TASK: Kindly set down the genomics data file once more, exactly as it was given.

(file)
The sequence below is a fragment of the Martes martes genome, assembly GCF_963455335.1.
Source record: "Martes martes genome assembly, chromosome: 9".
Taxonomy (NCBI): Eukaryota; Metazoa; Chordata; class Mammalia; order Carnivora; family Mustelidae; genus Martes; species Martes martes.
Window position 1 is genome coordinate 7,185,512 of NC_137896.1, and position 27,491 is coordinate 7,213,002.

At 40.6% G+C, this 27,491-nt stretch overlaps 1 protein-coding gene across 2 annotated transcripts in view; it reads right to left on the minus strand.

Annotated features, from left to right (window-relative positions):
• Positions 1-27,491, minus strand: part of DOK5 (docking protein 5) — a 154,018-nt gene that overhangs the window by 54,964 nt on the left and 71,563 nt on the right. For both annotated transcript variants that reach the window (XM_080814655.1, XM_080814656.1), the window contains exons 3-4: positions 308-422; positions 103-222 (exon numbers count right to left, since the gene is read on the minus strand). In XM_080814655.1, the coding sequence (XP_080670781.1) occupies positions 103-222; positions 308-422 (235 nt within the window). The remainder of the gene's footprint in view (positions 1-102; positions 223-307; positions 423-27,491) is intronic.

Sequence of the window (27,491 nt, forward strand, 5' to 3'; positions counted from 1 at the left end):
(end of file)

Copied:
The sequence below is a fragment of the Martes martes genome, assembly GCF_963455335.1.
Source record: "Martes martes genome assembly, chromosome: 9".
Taxonomy (NCBI): Eukaryota; Metazoa; Chordata; class Mammalia; order Carnivora; family Mustelidae; genus Martes; species Martes martes.
Window position 1 is genome coordinate 7,185,512 of NC_137896.1, and position 27,491 is coordinate 7,213,002.

At 40.6% G+C, this 27,491-nt stretch overlaps 1 protein-coding gene across 2 annotated transcripts in view; it reads right to left on the minus strand.

Annotated features, from left to right (window-relative positions):
• Positions 1-27,491, minus strand: part of DOK5 (docking protein 5) — a 154,018-nt gene that overhangs the window by 54,964 nt on the left and 71,563 nt on the right. For both annotated transcript variants that reach the window (XM_080814655.1, XM_080814656.1), the window contains exons 3-4: positions 308-422; positions 103-222 (exon numbers count right to left, since the gene is read on the minus strand). In XM_080814655.1, the coding sequence (XP_080670781.1) occupies positions 103-222; positions 308-422 (235 nt within the window). The remainder of the gene's footprint in view (positions 1-102; positions 223-307; positions 423-27,491) is intronic.

Sequence of the window (27,491 nt, forward strand, 5' to 3'; positions counted from 1 at the left end):